In a research paper led by Harvard Business School in “Conspicuous Consumption of Time: When Busyness and Lack of Leisure Time Become a Status Symbol” Journal of Consumer Research, it was found that someone with a busy lifestyle tends to be associated as a high aspirational status symbol. Not only that, he or she will be perceived as scarce and in demand on the job market.
Inevitably, this phenomenon of busyness tends to influence how fast our lives should be.
In the startup world, speed is instrumental to pivot and to scale the venture. In terms of lifestyle, we were ingrained with the idea that speed will help us get more out of life.
However, this has increasingly exerted a toll on many entrepreneurs’ lives in terms of their physical, mental and emotional well being.
Given the increased means with technology and automation to speed things up, is going faster the only way to go?
What are we losing out as a result of going fast, which are fundamental to growing fast?
Few years ago, I discovered a different relationship with speed through the PAUSE Session X Mindfulness Lunch, led by The Wellness Report Group.
Following up on this, I had the privilege to have a deeper exchange with the Founder, Ferina Natasya Aziz, on “going slow” and how it can actually benefit entrepreneurs to go further and faster than they thought.
Alfred: These days, we seem to wear busyness as a badge of honor. “No time” has become such a buzzword in our daily interaction.
What is time to you as an entrepreneur?
Ferina: “As an entrepreneur, time is opportunity. With everyday, I wear different hats to my role, I allow time to be my segment for total bubble of focus.
I’m a Robin Sharma groupie and for me, time whether it is 10mins to 10 hours, I use that as my tight bubble of total focus – how it can move my business forward.
Alongside my personal view to time. Time to me is a privilege.
I used to look at time as time to work, time to play, time to eat etc.
Now I look at time as linear with no end goal and that every moment should be making me feel my best for myself or my loved ones or the community I’m serving.
More and more as I go deeper into the business, I continue to ask if I’m serving with the time given to me as leader for my initiative AND if I’m forgetting the ‘play’ and fun of it all in doing what I do.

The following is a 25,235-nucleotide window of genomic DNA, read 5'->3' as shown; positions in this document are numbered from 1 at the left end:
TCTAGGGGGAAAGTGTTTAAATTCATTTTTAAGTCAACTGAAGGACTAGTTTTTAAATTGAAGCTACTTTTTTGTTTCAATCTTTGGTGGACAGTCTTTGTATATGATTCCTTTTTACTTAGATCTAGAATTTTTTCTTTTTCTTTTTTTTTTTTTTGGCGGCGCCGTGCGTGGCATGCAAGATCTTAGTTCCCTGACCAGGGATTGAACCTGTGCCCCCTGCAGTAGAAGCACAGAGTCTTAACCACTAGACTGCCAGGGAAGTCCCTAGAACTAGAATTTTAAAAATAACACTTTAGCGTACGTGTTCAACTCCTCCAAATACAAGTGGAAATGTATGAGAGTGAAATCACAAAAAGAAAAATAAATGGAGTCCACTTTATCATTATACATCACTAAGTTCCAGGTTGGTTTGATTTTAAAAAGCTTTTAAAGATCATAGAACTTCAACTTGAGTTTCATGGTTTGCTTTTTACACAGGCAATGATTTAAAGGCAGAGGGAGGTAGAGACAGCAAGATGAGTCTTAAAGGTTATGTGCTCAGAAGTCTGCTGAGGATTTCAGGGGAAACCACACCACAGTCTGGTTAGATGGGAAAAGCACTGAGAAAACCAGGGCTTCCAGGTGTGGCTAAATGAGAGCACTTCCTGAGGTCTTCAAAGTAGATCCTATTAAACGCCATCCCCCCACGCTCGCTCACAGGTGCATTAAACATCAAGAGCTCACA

Time is a privilege and I consciously not take it for granted.”
Alfred: Speaking of time, while many people see it’s a matter of time management, I learned that it is more on defining our priorities.
What priorities do you hold as an entrepreneur, particularly in the area of wellness?
Ferina: “I believe in my daily self-care & my weekly & quarterly slowing down sessions.
I’m a lark and I love my alone time – so there is this non-negotiable scheduled in appointment that I do with myself: meditation, yoga, journaling. And on days where I need more of a ‘yang’ of slowing down, I explore new body techniques like martial arts, surfing etc.
I think many think of slowing down as going to a cave and meditate but I think everyone is different and perhaps a high intensity workout or cooking your own meal helps you to slow down as that takes you to your peace of mind, so go do that. Find your pause, really.
I think one needs to experience the benefits of slowing down to believe that it is beneficial for them.
When I feel overwhelm and still try to tick all that to-do list, I know for a fact it is all half-assed work. But when I take a step back, slow down, pause and witness my own thoughts on why I am rushing this and how this can benefit me and my business, I always end up knowing I need the slow down.
In fact, after the short pause, the clarity and productivity are much better.”
Alfred: Sometime earlier this year, a friend shared her comment with me that burnout usually happens to business owners and entrepreneurs more so than corporate executives. In my opinion, it affects everyone.
That said, what are some impact you have observed among entrepreneurs – physically, mentally, psychologically, emotionally and/or spiritually as a person leading the front?
Ferina: “Whatever business one is in, I notice that the ‘feeling alive’ obviously goes downhill after a while and I don’t blame them as the to-do list never seem to end. I notice the lack of vitality.